Background: There is a natural alignment of the lower eyelid with eyeball for functional purposes that also has an aesthetic effect. Unlike the upper eyelid opens and closes the lower eyelid has less dynamic action. It largely is suspended from one side of the bony orbit to the other like a clothesline with its lid margin being up tight against the globe. With the lid against the eyeball, usually at a horizontal level or even with the outer corner slightly higher than the inner corner, the tear fluid used to keep the outer eyeball from drying out, flows towards the punctual hole located on the inner eyelid margin. The fluid then drains into the lacrimal sac from the puncture and eventually downstream into the nose.
The position of the lower lid is aesthetically judged by its position on the iris. Ideally the central lower lid covers 1 to 2mms of the colored iris. This is deemed to be a good aesthetic location. When it sits lowers than the edge of the iris more white of the eye is shown known as scleral show. While there are lots of people who naturally have scleral show due to the position of their lower eyelid it is judged as unaesthetic when int has become changed to either surgery or trauma. This becomes particularly bothersome when it has occurred in just one eye where the opposite lower eyelid sits higher resulting in noticeable eye asymmetry.
The usual lower eyelid asymmetry is when it sits lower due to scar contracture . The position of the eyeball is normal and it is the lower lid that its responsible for the scleral show. In rare cases of lower eyelid asymmetry the culprit is not the lower lid but that the eyeball is sitting too high. This can be due to an intraorbital pathology or from reconstruction of the orbital floor where the eyeball has been over elevated by too much augmentation of the orbital floor. In the reconstruction origin the most obvious solution is to lower the orbital folklore to drop down the eyeball to reduce the scleral show.
Case Study: This female sustained a severe left zygomaticomaxillary complex (ZMC) fracture and subsequently underwent multiple bony and soft tissue surgeries to rebuilt the cheekbone and orbital floor. Her remaining issue was some residual eye asymmetry where the left eye was higher than the non-injured right side with several millimeters of scleral show. Her CT showed that the orbital floor was covered by a mesh plate and bone grafts. She also had soft tissue cheek asymmetry where the upper cheek had too much fullness from prior fat injections and the undereye area was slightly hollow.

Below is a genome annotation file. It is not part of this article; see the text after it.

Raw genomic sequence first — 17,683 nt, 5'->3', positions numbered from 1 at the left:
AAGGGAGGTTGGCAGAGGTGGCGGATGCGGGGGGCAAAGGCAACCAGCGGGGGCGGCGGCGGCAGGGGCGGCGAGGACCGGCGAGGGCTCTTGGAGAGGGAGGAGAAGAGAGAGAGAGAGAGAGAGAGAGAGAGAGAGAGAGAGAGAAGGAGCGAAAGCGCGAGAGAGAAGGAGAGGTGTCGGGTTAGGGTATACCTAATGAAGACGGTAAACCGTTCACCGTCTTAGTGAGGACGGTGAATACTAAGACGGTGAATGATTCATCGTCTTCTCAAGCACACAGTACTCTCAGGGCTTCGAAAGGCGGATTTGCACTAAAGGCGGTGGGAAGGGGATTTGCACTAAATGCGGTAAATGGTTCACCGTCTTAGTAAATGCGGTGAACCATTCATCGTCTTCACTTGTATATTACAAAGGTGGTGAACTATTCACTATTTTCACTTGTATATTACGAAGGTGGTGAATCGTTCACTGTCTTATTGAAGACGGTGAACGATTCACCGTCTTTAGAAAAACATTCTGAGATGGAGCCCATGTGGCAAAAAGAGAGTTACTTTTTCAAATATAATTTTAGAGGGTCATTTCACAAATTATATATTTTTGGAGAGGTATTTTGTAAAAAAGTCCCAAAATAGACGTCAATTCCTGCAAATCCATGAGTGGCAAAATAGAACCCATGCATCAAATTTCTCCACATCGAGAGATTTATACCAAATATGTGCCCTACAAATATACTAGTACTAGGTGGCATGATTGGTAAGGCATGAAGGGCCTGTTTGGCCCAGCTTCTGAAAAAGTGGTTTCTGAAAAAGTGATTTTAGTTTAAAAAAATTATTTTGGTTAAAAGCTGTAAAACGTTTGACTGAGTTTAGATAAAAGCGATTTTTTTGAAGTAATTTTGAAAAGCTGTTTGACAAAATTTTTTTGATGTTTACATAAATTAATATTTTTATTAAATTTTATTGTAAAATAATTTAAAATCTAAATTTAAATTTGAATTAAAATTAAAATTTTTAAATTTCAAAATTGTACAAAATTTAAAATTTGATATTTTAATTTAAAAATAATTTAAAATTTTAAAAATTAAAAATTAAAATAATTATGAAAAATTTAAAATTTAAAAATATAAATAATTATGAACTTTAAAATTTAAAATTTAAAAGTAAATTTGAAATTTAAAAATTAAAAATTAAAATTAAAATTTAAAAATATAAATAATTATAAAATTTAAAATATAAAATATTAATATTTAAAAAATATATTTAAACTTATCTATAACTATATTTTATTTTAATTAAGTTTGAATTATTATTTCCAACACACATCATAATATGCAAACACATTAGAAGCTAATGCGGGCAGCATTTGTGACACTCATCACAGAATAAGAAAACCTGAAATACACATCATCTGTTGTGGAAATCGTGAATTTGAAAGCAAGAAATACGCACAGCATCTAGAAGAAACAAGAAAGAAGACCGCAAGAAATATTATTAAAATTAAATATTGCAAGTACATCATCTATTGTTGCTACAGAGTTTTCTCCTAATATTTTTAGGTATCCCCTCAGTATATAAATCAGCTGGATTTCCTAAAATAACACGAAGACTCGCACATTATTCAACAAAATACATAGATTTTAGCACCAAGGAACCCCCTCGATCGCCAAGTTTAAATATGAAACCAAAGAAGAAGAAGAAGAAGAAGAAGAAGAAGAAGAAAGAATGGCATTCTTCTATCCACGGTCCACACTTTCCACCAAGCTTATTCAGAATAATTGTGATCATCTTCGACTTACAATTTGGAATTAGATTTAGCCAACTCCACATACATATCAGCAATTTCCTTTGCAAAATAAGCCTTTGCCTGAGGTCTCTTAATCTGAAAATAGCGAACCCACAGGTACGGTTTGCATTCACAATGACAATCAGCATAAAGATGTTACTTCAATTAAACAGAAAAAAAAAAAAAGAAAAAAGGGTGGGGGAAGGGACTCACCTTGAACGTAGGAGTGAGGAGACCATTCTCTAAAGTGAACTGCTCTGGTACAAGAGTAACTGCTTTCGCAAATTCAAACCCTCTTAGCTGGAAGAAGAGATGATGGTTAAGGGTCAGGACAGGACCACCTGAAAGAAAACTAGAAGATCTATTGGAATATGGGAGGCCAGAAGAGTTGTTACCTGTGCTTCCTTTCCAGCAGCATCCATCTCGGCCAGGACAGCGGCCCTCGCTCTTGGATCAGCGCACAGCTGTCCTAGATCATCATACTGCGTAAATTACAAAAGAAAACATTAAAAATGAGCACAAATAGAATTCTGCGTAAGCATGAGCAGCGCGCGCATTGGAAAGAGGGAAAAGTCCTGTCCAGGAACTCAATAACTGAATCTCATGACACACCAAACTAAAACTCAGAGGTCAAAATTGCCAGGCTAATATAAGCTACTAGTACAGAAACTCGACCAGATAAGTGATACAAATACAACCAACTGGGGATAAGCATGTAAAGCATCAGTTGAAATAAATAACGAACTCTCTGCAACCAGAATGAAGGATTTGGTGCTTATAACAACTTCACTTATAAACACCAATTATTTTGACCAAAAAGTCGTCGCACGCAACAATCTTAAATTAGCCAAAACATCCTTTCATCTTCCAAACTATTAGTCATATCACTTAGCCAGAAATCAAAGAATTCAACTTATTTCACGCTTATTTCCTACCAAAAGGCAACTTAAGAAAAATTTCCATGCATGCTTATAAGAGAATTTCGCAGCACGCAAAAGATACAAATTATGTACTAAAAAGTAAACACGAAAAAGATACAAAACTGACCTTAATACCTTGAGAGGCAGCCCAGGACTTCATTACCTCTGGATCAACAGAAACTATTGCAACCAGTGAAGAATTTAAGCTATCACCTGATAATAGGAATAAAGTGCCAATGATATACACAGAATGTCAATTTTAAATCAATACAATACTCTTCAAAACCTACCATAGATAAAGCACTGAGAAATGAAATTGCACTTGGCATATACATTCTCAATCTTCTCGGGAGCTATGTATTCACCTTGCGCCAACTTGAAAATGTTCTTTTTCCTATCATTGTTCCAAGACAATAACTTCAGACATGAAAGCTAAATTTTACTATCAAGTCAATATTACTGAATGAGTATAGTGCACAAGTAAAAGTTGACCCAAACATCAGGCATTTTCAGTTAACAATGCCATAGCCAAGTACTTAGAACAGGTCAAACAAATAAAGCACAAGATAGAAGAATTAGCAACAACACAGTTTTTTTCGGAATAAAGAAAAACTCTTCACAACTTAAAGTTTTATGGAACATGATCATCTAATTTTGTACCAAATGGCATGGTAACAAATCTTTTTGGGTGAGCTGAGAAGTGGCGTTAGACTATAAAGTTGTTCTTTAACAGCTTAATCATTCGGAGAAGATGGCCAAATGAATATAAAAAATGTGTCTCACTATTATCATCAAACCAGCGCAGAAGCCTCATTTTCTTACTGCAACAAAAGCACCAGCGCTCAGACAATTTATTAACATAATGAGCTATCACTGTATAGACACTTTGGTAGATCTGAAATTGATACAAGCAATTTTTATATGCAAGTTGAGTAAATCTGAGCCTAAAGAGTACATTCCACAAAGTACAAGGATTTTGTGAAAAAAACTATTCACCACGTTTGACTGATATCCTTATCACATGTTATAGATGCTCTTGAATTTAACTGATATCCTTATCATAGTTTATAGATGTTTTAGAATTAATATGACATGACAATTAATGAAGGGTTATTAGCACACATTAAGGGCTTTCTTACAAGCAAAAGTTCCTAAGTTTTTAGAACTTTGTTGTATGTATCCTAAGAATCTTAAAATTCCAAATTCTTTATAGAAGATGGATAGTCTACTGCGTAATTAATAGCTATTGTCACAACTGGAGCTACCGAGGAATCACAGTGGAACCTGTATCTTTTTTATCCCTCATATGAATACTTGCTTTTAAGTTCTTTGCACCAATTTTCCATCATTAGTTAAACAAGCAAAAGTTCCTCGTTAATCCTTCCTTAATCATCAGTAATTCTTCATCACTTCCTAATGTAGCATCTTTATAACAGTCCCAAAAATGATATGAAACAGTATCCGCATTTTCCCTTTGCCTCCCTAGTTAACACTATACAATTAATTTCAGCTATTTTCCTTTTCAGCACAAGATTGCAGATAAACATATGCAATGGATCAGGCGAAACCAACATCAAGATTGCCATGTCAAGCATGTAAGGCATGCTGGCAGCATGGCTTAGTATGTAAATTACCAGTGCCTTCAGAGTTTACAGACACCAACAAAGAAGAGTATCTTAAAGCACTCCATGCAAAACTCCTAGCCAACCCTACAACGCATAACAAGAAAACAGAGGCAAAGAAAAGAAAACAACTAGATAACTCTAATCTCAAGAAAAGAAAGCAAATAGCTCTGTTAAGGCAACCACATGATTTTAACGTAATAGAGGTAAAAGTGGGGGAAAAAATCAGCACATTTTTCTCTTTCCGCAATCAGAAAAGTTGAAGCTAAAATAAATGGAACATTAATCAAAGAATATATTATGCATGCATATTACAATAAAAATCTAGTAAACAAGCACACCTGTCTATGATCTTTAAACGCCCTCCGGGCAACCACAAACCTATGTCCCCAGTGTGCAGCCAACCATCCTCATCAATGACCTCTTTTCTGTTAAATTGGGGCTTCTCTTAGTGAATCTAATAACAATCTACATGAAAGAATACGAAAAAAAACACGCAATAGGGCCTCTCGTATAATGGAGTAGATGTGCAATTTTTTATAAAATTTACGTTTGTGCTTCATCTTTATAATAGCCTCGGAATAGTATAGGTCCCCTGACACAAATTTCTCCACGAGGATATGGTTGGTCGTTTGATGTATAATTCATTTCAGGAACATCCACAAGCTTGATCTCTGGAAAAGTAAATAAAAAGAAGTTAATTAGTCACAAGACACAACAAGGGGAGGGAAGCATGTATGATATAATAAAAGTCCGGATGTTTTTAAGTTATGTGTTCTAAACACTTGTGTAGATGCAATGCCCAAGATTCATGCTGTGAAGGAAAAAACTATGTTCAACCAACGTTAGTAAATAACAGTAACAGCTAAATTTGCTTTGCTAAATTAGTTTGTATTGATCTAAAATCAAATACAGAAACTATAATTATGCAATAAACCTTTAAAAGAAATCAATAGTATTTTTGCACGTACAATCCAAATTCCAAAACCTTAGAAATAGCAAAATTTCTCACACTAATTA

Her treatment plan consisted of microcannula liposuction of the left cheek and fat injections to the left undereye hollow done through a revised lateral canthal scar. The left lower eyelid was to be elevated by a full thickness skin graft.
Initially the existing lateral canthal scar was excised. This provide access to first do fat reduction of the cheek through a 2mm three hole cannula. A surprising amount of fat was able to be removed from the prior fat injections. Then using 2ccs of abdominal fat harvested from inside the umbilicus the undereye areas was injected with a 1m cannula. The lateral canthal scar was then primarily closed with 6-0 plain sutures.
The left lower eyelid subciliary incision was open across the entire low margin and released with the aid of traction placed in a suture through the lash line. The orbicularis muscle was released and a full thickness skin graft harvested from behind the ear was placed into the newly created lower lid defect. It was sewn in with 6-0 plain and a thin xeroform bolster applied for compression by tie over resorbable sutures.
While her eye asymmetry was caused by a higher than normal globe position from her prior reconstructions, the effort that it would have taken to remove the mesh plate to lower the orbital floor did not seem to be a good choice. She would so close to the finish line that a more significant procedure for treating 2mms of scleral show was a poor risk:benefit ratio. Thus the unusual decision to raise the eyelid. Given her prior surgeries and the scar in the lower eyelid trying to raise the lid margin by spacer grafts alone I dod not think would work well. Placing a full thickness skin graft would be a more reliable technique by adding skin. There was going to be an expected color mismatch between the graft and the lower eyelid skin. But the small size of the graft would make that issue minimally perceptible.
1) In scleral show that results from an over elevated eyeball the effort and trauma to take apart the reconstructed orbital floor seems a solution that is bigger than the problem.
2) In this case it was better to raise the lower eyelid than try and lower the eyeball.
3) Raising the scarred lower eyelid is most reliably done by release and the placement of a full thickness skin graft.
Dr. Barry Eppley
World-Renowned Plastic Surgeon